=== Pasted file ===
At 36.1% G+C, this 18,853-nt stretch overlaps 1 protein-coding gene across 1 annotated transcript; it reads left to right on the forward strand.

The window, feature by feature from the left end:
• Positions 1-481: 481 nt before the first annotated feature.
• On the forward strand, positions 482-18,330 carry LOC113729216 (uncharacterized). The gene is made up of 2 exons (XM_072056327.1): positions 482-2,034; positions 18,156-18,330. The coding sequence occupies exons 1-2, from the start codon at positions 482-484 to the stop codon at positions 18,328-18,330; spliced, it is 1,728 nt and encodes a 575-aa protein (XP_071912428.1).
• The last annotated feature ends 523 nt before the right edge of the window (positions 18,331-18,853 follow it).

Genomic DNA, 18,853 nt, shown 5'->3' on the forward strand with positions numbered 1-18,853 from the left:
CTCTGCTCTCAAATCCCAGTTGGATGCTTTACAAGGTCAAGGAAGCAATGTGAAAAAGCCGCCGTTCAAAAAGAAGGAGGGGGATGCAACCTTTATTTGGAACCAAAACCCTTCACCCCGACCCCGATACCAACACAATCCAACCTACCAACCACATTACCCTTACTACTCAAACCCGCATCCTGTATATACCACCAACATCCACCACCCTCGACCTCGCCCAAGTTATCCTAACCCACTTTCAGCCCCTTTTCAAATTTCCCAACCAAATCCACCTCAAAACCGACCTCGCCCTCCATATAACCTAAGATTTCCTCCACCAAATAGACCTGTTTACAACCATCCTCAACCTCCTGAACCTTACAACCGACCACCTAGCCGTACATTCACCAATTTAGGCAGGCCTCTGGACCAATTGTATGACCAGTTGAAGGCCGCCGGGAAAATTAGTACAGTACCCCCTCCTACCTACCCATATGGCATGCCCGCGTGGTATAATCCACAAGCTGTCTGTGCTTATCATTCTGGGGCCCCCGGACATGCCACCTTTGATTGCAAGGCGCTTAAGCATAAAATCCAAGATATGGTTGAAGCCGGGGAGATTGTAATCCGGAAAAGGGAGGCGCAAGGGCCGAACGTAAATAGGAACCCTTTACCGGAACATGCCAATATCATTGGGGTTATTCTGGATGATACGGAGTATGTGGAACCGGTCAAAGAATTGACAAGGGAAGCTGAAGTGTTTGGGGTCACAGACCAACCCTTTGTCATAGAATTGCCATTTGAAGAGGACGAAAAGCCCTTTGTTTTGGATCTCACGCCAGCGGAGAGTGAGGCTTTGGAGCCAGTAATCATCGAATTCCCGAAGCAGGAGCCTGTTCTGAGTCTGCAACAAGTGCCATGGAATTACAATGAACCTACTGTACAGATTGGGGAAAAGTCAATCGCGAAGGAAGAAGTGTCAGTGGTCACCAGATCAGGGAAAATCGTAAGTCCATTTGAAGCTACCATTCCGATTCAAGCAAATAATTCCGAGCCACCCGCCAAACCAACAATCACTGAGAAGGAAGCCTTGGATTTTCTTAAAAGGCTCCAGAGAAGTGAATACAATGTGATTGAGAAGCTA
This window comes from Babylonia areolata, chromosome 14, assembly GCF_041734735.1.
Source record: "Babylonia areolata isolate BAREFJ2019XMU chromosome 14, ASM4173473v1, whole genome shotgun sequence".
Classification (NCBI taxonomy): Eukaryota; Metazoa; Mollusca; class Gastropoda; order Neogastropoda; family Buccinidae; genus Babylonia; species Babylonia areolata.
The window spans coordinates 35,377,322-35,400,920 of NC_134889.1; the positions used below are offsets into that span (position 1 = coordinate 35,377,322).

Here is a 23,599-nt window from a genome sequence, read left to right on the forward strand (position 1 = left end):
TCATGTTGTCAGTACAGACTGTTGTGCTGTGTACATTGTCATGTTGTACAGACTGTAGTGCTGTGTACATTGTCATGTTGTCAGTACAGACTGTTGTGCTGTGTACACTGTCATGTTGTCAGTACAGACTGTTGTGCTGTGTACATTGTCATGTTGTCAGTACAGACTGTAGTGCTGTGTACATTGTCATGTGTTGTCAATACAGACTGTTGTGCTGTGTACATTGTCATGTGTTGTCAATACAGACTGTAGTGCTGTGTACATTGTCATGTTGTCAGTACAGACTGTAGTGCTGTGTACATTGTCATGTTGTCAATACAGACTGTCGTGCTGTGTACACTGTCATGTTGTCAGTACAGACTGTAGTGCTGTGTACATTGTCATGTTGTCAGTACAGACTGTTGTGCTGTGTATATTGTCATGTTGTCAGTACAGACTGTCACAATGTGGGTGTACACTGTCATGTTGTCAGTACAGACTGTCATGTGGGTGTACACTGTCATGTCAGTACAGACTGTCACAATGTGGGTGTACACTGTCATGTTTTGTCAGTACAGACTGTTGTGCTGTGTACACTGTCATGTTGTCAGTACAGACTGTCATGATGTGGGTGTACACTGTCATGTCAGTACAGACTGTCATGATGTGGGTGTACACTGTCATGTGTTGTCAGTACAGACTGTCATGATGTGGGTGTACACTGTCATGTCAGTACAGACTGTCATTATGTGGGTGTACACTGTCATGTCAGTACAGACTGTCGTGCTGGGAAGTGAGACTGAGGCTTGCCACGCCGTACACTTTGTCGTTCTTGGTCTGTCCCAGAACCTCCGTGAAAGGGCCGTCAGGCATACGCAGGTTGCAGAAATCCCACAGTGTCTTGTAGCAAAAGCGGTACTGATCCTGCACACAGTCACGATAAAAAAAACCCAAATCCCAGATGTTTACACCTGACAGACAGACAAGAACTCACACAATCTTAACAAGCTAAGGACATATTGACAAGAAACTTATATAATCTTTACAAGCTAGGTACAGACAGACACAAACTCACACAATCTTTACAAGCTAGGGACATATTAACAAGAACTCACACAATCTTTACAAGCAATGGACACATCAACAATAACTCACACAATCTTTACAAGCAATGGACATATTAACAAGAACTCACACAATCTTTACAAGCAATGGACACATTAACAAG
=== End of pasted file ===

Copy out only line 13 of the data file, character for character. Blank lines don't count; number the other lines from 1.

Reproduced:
TCATGTTGTCAGTACAGACTGTTGTGCTGTGTACATTGTCATGTTGTACAGACTGTAGTGCTGTGTACATTGTCATGTTGTCAGTACAGACTGTTGTGCTGTGTACACTGTCATGTTGTCAGTACAGACTGTTGTGCTGTGTACATTGTCATGTTGTCAGTACAGACTGTAGTGCTGTGTACATTGTCATGTGTTGTCAATACAGACTGTTGTGCTGTGTACATTGTCATGTGTTGTCAATACAGACTGTAGTGCTGTGTACATTGTCATGTTGTCAGTACAGACTGTAGTGCTGTGTACATTGTCATGTTGTCAATACAGACTGTCGTGCTGTGTACACTGTCATGTTGTCAGTACAGACTGTAGTGCTGTGTACATTGTCATGTTGTCAGTACAGACTGTTGTGCTGTGTATATTGTCATGTTGTCAGTACAGACTGTCACAATGTGGGTGTACACTGTCATGTTGTCAGTACAGACTGTCATGTGGGTGTACACTGTCATGTCAGTACAGACTGTCACAATGTGGGTGTACACTGTCATGTTTTGTCAGTACAGACTGTTGTGCTGTGTACACTGTCATGTTGTCAGTACAGACTGTCATGATGTGGGTGTACACTGTCATGTCAGTACAGACTGTCATGATGTGGGTGTACACTGTCATGTGTTGTCAGTACAGACTGTCATGATGTGGGTGTACACTGTCATGTCAGTACAGACTGTCATTATGTGGGTGTACACTGTCATGTCAGTACAGACTGTCGTGCTGGGAAGTGAGACTGAGGCTTGCCACGCCGTACACTTTGTCGTTCTTGGTCTGTCCCAGAACCTCCGTGAAAGGGCCGTCAGGCATACGCAGGTTGCAGAAATCCCACAGTGTCTTGTAGCAAAAGCGGTACTGATCCTGCACACAGTCACGATAAAAAAAACCCAAATCCCAGATGTTTACACCTGACAGACAGACAAGAACTCACACAATCTTAACAAGCTAAGGACATATTGACAAGAAACTTATATAATCTTTACAAGCTAGGTACAGACAGACACAAACTCACACAATCTTTACAAGCTAGGGACATATTAACAAGAACTCACACAATCTTTACAAGCAATGGACACATCAACAATAACTCACACAATCTTTACAAGCAATGGACATATTAACAAGAACTCACACAATCTTTACAAGCAATGGACACATTAACAAG